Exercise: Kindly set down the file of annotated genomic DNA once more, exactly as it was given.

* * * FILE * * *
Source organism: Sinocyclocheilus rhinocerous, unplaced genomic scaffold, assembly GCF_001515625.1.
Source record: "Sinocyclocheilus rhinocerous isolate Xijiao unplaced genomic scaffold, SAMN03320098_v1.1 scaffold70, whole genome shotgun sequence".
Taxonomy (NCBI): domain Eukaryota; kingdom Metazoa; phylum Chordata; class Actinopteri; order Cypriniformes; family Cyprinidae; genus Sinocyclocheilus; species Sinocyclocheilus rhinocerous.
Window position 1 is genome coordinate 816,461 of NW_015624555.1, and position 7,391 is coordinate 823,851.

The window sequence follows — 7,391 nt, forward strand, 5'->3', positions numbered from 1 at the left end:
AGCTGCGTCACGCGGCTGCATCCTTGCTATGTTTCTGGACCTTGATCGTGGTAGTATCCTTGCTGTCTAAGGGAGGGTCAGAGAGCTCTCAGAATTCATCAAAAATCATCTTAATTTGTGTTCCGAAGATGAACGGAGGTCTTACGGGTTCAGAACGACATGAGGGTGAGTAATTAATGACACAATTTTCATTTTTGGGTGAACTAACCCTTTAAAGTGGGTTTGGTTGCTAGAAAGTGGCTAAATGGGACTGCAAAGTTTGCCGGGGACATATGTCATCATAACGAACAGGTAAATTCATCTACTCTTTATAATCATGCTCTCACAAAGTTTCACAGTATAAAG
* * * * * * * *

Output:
Source organism: Sinocyclocheilus rhinocerous, unplaced genomic scaffold, assembly GCF_001515625.1.
Source record: "Sinocyclocheilus rhinocerous isolate Xijiao unplaced genomic scaffold, SAMN03320098_v1.1 scaffold70, whole genome shotgun sequence".
Taxonomy (NCBI): domain Eukaryota; kingdom Metazoa; phylum Chordata; class Actinopteri; order Cypriniformes; family Cyprinidae; genus Sinocyclocheilus; species Sinocyclocheilus rhinocerous.
Window position 1 is genome coordinate 816,461 of NW_015624555.1, and position 7,391 is coordinate 823,851.

The window sequence follows — 7,391 nt, forward strand, 5'->3', positions numbered from 1 at the left end:
AGCTGCGTCACGCGGCTGCATCCTTGCTATGTTTCTGGACCTTGATCGTGGTAGTATCCTTGCTGTCTAAGGGAGGGTCAGAGAGCTCTCAGAATTCATCAAAAATCATCTTAATTTGTGTTCCGAAGATGAACGGAGGTCTTACGGGTTCAGAACGACATGAGGGTGAGTAATTAATGACACAATTTTCATTTTTGGGTGAACTAACCCTTTAAAGTGGGTTTGGTTGCTAGAAAGTGGCTAAATGGGACTGCAAAGTTTGCCGGGGACATATGTCATCATAACGAACAGGTAAATTCATCTACTCTTTATAATCATGCTCTCACAAAGTTTCACAGTATAAAG